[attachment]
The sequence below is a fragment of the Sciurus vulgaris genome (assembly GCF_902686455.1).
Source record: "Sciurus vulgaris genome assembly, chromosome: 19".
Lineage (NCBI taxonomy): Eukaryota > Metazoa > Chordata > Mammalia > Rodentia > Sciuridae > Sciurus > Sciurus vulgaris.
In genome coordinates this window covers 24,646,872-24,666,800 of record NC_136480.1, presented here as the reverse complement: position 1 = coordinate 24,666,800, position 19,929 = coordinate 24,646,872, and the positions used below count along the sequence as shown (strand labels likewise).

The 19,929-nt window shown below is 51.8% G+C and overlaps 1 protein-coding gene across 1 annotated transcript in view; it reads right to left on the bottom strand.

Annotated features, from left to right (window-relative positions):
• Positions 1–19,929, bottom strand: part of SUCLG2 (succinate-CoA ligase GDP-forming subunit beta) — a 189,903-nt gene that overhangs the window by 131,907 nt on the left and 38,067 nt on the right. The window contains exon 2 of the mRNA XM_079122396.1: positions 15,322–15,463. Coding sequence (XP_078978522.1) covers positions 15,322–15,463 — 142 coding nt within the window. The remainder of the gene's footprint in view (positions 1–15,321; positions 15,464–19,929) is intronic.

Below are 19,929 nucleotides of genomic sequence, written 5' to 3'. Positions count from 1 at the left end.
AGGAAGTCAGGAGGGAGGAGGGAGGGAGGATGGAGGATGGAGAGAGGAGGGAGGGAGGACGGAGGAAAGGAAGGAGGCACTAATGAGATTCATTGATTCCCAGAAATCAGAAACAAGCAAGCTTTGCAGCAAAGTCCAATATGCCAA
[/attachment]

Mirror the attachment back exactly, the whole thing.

The sequence below is a fragment of the Sciurus vulgaris genome (assembly GCF_902686455.1).
Source record: "Sciurus vulgaris genome assembly, chromosome: 19".
Lineage (NCBI taxonomy): Eukaryota > Metazoa > Chordata > Mammalia > Rodentia > Sciuridae > Sciurus > Sciurus vulgaris.
In genome coordinates this window covers 24,646,872-24,666,800 of record NC_136480.1, presented here as the reverse complement: position 1 = coordinate 24,666,800, position 19,929 = coordinate 24,646,872, and the positions used below count along the sequence as shown (strand labels likewise).

The 19,929-nt window shown below is 51.8% G+C and overlaps 1 protein-coding gene across 1 annotated transcript in view; it reads right to left on the bottom strand.

Annotated features, from left to right (window-relative positions):
• Positions 1–19,929, bottom strand: part of SUCLG2 (succinate-CoA ligase GDP-forming subunit beta) — a 189,903-nt gene that overhangs the window by 131,907 nt on the left and 38,067 nt on the right. The window contains exon 2 of the mRNA XM_079122396.1: positions 15,322–15,463. Coding sequence (XP_078978522.1) covers positions 15,322–15,463 — 142 coding nt within the window. The remainder of the gene's footprint in view (positions 1–15,321; positions 15,464–19,929) is intronic.

Below are 19,929 nucleotides of genomic sequence, written 5' to 3'. Positions count from 1 at the left end.
AGGAAGTCAGGAGGGAGGAGGGAGGGAGGATGGAGGATGGAGAGAGGAGGGAGGGAGGACGGAGGAAAGGAAGGAGGCACTAATGAGATTCATTGATTCCCAGAAATCAGAAACAAGCAAGCTTTGCAGCAAAGTCCAATATGCCAA